Kim Owczarski Discusses Disney’s Box Office Woes this Summer

Kimberly Owczarski, associate professor of Film, Television and Digital Media in TCU’s Bob Schieffer College of Communication. (Photo by Robert Burn)

Blockbuster movies brought audiences back to the movie theater this summer—unless you are Disney. Compared to box office hits Barbie and Oppenheimer, Disney’s feature films have surprisingly lacked audience attendance.

Kim Owczarski, Ph.D., associate professor in the Department of Film, Television and Digital Media, spoke with Shannon Powers at Newsweek to discuss what is happing with Disney’s recent box office woes. Owczarski explains that in a summer of blockbuster hits, Disney released too many films to give any particular film dedicated media attention.

“They have relied too much on franchises that are either skewing older or there are too many texts to keep track of in theaters and on streaming, like with the Marvel properties,” she explained, adding: “Word-of-mouth wasn’t great on several of these films, either, which certainly kept those who weren’t die-hard fans from going to theaters and instead they just wait for their streaming debuts. With such a short turnaround from theaters to Disney+, there’s no real need to spend so much money going to a movie theater for a less than stellar film.”

So, what could Disney be doing better? Well, they could create more “original content” or release more from their significant catalog, argues Owczarski. “Original stories typically cost less to make than franchise properties, so investing a bit more in them may lead to some bigger returns in the long run.” She gave examples of Elemental and The Little Mermaid live action remake of the original Disney film, which had slow starts but eventually turned out audiences.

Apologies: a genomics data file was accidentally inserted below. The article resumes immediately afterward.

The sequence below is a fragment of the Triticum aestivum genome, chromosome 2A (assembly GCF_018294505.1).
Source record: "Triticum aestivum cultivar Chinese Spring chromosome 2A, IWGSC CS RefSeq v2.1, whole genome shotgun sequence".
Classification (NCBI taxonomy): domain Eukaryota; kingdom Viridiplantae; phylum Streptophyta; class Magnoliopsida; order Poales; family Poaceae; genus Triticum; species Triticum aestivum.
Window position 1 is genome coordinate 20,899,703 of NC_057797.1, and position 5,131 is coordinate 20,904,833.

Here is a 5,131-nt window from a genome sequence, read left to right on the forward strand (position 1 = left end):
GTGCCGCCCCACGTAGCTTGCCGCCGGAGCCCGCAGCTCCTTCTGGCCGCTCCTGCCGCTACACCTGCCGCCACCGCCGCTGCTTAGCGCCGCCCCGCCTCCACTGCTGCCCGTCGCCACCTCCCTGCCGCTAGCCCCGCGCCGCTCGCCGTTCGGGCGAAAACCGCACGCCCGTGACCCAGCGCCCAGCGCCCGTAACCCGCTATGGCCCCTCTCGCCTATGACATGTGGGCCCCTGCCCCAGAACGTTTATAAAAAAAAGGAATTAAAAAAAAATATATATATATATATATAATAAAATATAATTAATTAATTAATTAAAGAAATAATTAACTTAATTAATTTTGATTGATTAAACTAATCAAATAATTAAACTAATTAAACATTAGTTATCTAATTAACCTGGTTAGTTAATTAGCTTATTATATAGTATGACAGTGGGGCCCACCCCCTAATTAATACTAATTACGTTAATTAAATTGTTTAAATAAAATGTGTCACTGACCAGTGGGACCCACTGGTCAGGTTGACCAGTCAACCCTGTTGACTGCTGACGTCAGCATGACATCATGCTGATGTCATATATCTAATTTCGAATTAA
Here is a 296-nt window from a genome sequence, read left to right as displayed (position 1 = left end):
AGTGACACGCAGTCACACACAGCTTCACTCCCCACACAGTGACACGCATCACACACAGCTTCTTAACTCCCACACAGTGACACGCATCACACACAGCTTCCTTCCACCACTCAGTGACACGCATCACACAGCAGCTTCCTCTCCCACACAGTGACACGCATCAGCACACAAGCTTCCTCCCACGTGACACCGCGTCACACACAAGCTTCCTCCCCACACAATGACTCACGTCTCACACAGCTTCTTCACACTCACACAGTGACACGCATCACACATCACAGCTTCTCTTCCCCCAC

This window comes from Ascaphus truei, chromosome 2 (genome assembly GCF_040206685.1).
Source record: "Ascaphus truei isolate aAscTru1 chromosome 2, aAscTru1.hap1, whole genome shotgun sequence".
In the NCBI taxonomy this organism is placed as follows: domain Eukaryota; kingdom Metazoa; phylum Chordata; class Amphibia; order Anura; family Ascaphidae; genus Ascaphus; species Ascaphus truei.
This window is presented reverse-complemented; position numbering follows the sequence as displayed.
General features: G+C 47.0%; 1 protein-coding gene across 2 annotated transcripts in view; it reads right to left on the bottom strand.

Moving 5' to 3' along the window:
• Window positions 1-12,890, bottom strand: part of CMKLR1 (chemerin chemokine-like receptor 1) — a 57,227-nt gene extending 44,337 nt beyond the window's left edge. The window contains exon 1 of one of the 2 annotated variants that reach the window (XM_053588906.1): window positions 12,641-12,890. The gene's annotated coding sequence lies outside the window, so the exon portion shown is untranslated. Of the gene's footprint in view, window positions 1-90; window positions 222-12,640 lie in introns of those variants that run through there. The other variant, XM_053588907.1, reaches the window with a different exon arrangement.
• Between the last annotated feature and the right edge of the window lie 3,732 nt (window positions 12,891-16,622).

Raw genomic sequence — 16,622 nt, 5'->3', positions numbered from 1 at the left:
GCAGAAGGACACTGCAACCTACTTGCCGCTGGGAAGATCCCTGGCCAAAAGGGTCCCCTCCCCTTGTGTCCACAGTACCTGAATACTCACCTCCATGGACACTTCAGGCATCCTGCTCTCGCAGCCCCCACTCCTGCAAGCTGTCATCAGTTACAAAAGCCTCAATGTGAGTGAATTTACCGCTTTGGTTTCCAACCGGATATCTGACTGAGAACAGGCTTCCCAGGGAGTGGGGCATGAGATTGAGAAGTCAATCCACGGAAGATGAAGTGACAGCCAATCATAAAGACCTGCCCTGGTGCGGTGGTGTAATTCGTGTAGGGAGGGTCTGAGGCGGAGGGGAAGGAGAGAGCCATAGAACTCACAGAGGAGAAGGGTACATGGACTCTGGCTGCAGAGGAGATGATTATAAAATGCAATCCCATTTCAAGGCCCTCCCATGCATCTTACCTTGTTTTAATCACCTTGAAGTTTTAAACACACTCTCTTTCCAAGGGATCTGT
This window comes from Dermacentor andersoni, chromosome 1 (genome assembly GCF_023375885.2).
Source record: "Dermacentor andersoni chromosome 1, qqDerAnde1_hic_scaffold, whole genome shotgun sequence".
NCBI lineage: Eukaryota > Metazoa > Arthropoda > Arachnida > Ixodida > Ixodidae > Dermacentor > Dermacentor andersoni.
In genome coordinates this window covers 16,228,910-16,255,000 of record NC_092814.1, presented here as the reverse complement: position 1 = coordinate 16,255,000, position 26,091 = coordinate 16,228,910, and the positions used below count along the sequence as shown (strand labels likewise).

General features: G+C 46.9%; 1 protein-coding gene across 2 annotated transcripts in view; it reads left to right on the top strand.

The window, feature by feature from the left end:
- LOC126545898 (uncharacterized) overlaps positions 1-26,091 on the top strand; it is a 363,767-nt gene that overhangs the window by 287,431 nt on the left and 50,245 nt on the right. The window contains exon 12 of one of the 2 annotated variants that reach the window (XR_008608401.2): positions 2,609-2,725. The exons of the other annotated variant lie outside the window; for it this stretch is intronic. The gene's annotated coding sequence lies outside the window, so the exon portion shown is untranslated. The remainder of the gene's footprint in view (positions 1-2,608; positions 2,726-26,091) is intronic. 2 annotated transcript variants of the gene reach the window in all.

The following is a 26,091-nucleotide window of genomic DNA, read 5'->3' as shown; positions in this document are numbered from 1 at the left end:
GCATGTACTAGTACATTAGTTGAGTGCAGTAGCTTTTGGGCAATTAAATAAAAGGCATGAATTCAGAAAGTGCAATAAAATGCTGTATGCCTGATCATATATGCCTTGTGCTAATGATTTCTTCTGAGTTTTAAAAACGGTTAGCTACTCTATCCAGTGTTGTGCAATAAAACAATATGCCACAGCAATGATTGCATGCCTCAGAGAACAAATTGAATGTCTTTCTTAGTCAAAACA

Ultimately, Disney would do better doing what Disney does: creating films the whole family can enjoy together. Films like Elemental and The Little Mermaid have “played well in theaters since their debut because of the lack of family-oriented films in the market this summer. Disney performs its best when it can tap into that audience and they have made fewer films geared to it in recent years. They need to focus on films for the family audience again,” Owczarski added.

Read the full story at Why Disney Can’t Make Hits Like It Used To.